Top 10 Breastfeeding Tips for New Mothers
Whether you are a new mom or have been “down this road before,” breastfeeding can be one of the most rewarding and empowering experiences. But that doesn’t mean it always comes easy! Nursing can be overwhelming when you have a newborn and are low on sleep (especially when they just can’t seem to latch!). So, we have gathered ten tips to help you calmly and confidently take on nursing.
1. Wait for the Milk to Come In
Throughout pregnancy, your body produces colostrum, a nutrient-rich pre-milk your baby needs in its first few days of life. Two to six days after birth, your body will start producing milk; but talk to your doctor or lactation consultant if you are concerned about the time.
2. Get Comfortable
Set up shop! Whether it is in the nursery or your favorite corner in the house, set up the space to feel comfortable and have access to what you need. This includes pillows, blankets, a book, or your phone. And make sure to include the essentials: burp cloths, breast pads, lanolin, etc. This should be a place you can return to anytime you need.
3. Suit Up!
Get the equipment you need to help you feel comfortable, and your baby gets what they need. For the baby, this includes diapers, wet bags, burp cloths, bibs, etc. For you, you may want to consider nursing bras and tops to help you quickly adjust when your baby needs it most.
4. You (and your baby) Set the Schedule
Your breastfeeding schedule is up to you and your newborn's needs. This means that, if you are comfortable, you should breastfeed whenever and wherever you want! If you prefer to nurse at home, then bake it into your schedule. Just a note, most moms cut back after six months to two years.
5. Get the Latch Right
At the hospital or birth center, ask for a nurse or lactation consultant to check your latch. It’s vital to get the latch right at the beginning. General tips for what a good latch looks like: (1) Your baby’s nose is nearly touching your breast, (2) the lips are flanged outward in a kissy face, and (3) the mouth is positioned over the nipple, covering half an inch of the lower breast. It’s important to note that stabbing pain is not normal. Do not push through it; place your finger in your newborn's mouth to break the suction and try again.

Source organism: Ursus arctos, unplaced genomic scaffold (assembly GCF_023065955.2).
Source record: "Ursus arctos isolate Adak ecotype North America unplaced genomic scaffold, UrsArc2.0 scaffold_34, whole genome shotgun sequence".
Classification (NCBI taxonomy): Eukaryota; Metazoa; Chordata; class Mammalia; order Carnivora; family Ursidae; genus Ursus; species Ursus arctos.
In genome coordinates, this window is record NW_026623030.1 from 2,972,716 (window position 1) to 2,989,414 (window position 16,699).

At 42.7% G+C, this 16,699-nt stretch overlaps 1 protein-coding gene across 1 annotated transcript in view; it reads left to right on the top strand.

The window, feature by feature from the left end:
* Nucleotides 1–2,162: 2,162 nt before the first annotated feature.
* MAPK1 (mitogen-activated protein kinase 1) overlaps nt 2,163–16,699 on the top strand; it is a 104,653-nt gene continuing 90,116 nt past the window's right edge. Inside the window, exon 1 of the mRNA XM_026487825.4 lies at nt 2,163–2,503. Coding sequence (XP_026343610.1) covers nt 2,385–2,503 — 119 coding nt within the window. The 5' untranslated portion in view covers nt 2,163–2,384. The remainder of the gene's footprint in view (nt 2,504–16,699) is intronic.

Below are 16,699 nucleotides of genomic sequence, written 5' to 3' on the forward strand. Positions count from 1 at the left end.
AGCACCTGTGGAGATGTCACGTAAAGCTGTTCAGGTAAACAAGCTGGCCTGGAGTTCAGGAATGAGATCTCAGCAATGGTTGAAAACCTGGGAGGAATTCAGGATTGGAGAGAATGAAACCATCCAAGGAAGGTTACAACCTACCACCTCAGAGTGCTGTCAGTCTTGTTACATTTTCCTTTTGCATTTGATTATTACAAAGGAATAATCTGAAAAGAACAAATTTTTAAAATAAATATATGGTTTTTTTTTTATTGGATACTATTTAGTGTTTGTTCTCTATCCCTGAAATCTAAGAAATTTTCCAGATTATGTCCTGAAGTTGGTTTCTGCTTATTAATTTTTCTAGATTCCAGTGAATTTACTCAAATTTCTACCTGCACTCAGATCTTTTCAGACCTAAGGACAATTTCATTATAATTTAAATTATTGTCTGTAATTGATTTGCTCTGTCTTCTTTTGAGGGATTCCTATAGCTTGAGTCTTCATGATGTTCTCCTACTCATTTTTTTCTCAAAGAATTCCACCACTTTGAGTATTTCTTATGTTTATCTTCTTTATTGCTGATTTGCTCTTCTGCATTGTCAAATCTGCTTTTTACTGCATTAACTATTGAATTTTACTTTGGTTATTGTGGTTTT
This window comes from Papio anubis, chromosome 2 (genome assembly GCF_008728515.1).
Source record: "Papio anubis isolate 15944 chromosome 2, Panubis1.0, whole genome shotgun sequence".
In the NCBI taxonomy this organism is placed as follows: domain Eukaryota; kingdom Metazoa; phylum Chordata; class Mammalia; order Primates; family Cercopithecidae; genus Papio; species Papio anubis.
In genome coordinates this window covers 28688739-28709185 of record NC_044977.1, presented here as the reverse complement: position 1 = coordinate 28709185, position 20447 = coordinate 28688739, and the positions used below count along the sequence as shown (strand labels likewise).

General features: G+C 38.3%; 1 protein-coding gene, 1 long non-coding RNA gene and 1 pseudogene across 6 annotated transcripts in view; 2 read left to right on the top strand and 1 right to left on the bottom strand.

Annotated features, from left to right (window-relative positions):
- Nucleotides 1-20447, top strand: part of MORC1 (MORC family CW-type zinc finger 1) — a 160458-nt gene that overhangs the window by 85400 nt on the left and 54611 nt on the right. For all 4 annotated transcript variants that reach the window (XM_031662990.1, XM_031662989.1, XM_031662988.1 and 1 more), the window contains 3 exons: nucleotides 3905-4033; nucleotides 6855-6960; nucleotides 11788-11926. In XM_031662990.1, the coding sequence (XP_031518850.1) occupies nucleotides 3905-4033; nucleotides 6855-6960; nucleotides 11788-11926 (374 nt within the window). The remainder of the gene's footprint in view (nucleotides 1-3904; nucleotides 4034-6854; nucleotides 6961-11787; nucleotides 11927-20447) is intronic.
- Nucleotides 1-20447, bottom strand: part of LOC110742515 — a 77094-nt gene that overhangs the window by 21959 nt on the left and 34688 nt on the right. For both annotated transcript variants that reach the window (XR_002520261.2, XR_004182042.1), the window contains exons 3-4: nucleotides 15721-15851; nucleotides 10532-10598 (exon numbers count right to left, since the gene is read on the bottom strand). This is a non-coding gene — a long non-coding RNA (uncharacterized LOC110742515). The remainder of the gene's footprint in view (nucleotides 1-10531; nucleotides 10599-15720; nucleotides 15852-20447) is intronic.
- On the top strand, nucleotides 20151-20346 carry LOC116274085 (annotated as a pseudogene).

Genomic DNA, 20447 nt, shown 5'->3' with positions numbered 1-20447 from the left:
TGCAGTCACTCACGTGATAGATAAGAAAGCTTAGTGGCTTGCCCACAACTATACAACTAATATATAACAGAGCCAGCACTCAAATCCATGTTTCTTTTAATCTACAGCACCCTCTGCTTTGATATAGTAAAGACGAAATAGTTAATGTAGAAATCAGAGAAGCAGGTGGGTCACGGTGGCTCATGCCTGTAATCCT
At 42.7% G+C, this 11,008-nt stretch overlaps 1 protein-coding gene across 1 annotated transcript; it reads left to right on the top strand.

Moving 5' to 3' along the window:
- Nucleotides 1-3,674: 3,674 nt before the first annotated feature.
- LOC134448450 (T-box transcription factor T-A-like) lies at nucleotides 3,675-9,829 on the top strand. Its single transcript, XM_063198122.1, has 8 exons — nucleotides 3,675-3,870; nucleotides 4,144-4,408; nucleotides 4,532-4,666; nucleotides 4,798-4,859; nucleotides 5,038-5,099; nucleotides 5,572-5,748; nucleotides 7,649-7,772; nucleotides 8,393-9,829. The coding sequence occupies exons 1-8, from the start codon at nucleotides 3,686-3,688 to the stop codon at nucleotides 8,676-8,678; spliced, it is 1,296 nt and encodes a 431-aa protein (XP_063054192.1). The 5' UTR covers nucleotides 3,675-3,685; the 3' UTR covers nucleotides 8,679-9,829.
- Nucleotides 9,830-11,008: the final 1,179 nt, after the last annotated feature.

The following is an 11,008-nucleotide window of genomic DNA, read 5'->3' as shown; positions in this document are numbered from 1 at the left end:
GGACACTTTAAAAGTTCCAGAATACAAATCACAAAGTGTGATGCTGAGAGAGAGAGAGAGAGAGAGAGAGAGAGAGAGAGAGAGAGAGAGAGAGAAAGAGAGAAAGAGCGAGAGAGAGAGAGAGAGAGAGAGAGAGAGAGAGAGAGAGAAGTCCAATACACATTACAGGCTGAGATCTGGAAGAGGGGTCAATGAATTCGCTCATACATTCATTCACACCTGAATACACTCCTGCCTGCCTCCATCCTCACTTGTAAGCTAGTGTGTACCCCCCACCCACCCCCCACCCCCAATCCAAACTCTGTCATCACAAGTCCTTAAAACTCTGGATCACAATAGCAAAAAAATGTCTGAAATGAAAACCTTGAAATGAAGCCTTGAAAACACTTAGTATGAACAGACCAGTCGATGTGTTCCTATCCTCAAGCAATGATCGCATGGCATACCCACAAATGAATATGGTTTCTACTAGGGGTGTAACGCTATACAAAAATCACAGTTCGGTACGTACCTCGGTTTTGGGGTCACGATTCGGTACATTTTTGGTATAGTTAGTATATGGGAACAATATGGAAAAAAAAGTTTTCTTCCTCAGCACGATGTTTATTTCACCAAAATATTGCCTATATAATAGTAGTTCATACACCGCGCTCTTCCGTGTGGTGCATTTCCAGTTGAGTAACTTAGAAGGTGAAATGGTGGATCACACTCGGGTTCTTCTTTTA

6. Stay Hydrated & Full
Your milk comes from water. Stay hydrated as your body figures out exactly how much milk to produce. And as you refill that reusable water bottle, also have a snack! It takes 500 extra calories to make milk and feed your newborn. So as you are feeding your baby, give yourself something to munch on.
7. Hungry Hungry Baby
Newborns are always hungry! You would be hungry, too, if your stomach were the size of an egg. Babies need to refuel often, so don’t be shocked about how often they need to feed. Breast milk works on supply and demand, so the greater the demand, the more milk your body will produce, so don’t worry about supply.
8. Tend to the Nipples
We all know it, but nipples are a very sensitive area, and after nursing non-stop, they will be even more sensitive. The good news is that you are your best remedy! Breast milk helps soothe chaffed nipples. If that doesn’t work, try lanolin or tea bags for a warm compress.
9. Ask for Help
Whether it's milk supply, latch difficulty, or clogged milk ducts, help is all around! Your OB/GYN, pediatrician, or hospital may have breastfeeding support groups for new moms. Pull in your partner for support to help; sometimes, it takes four hands to get everything right. And if your insurance covers it consider a lactation consultant.
10. Make Time for Self-care
We mean the kind of self-care outside of soothing your tender nipples! During pregnancy, you may have developed stretch marks or loose skin. Apply Dermaclara patches to the areas you want to treat and start finding your post-pregnancy body. Dermaclara SILICONEFUSION™ technology creates a microclimate, locking in moisture and boosting collagen production, leading to smooth, taut skin.